• Today, Bletchley Park is a museum, and has several Enigma Machines, as well as other computing exhibits.
  • Enigma Machines can also be seen in the Science Museum and several museums in the US.
  • The 2012 television series The Bletchley Circle is a fictional story of several code breakers hunting a murderer. The 2014 film The Imitation Game is based on the life of Alan Turing.

Nicholas Winton: Facts and Information

Here are some facts about Nicholas Winton.

  • Nicholas Winton is a British humanitarian who saved many Jewish children from the Holocaust.
  • Just before World War II started, he devised a plan to rescue 669 Jewish children from Czechoslovakia.

  • Winton was born in London, in 1909. He was the son of Jewish German parents, and the family changed their name from Wertheim to fit in.
  • Winton was working as a stockbroker in London when his friend rang him from Czechoslovakia asking for his help.
  • When he returned to England from Czechoslovakia, he often worked late at night on his plan. He formed a committee, which consisted of himself, his mother, some volunteers and a secretary.
  • He contacted the governments of several countries to ask them if they would take the children. Only the UK and Sweden said that they would help.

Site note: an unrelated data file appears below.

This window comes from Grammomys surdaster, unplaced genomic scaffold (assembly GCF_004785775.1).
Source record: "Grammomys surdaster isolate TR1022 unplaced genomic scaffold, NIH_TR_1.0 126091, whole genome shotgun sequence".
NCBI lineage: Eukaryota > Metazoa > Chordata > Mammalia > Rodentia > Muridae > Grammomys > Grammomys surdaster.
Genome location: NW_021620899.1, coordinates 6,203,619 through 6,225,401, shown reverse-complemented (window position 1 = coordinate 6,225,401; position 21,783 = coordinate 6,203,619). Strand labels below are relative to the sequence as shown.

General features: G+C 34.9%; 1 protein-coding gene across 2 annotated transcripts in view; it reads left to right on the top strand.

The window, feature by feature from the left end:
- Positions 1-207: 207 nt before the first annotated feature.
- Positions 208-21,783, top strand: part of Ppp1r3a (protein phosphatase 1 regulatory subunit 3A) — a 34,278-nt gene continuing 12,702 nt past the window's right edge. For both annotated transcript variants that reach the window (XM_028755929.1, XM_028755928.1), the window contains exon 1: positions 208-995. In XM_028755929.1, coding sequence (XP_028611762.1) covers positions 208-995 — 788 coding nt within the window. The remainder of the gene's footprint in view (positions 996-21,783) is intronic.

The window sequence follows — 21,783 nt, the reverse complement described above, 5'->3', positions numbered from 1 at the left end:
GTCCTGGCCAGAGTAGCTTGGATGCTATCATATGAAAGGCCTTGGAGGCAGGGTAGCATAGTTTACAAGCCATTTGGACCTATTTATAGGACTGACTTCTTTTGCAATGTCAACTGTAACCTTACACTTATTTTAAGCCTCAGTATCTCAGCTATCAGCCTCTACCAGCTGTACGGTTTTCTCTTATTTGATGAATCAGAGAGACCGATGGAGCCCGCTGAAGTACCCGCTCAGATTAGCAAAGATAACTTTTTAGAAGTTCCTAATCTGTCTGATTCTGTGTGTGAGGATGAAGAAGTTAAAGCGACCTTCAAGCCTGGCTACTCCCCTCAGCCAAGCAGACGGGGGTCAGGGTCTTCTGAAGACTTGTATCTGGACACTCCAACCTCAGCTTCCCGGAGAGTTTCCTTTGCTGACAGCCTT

• The first group of children left Czechoslovakia on March 14, 1939. They flew to the UK, although 7 other groups travelled by train and boat across Europe and the English Channel.
  • Nicholas Winton didn’t tell anyone outside of the committee what he had done, until after the war.
  • His wife found a scrapbook with all the details, and 1988 he talked about his achievement on television.
  • Today, the rescued children call themselves ‘Winton’s Children’ and they often visit his house to thank him.
  • Further groups of children were scheduled to leave on September 1st, 1939 but they were stopped by the German invasion of Poland.
  • Winton celebrated his 100th birthday by flying in a small plane piloted by the daughter of one of the rescued boys.
  • In September, 2009, a special Winton train travelled from Prague to London.
  • Nicholas Winton has been awarded the OBE and the Pride of Britain Award. There is a Czech school named after him, as well as a small planet.

Berlin Wall: Facts and Information

Here are some interesting facts about the Berlin Wall.